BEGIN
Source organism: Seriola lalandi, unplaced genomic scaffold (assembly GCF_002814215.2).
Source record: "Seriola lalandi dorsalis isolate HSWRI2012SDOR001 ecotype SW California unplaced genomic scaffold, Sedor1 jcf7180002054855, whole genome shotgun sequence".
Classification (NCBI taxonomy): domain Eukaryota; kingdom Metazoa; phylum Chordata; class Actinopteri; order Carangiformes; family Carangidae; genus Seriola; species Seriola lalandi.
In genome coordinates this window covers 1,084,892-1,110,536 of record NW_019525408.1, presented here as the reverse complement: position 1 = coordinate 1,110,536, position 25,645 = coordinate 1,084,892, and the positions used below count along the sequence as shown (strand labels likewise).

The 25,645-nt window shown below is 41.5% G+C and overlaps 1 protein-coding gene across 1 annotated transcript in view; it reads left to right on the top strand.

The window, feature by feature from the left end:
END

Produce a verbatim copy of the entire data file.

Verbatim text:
Source organism: Seriola lalandi, unplaced genomic scaffold (assembly GCF_002814215.2).
Source record: "Seriola lalandi dorsalis isolate HSWRI2012SDOR001 ecotype SW California unplaced genomic scaffold, Sedor1 jcf7180002054855, whole genome shotgun sequence".
Classification (NCBI taxonomy): domain Eukaryota; kingdom Metazoa; phylum Chordata; class Actinopteri; order Carangiformes; family Carangidae; genus Seriola; species Seriola lalandi.
In genome coordinates this window covers 1,084,892-1,110,536 of record NW_019525408.1, presented here as the reverse complement: position 1 = coordinate 1,110,536, position 25,645 = coordinate 1,084,892, and the positions used below count along the sequence as shown (strand labels likewise).

The 25,645-nt window shown below is 41.5% G+C and overlaps 1 protein-coding gene across 1 annotated transcript in view; it reads left to right on the top strand.

The window, feature by feature from the left end: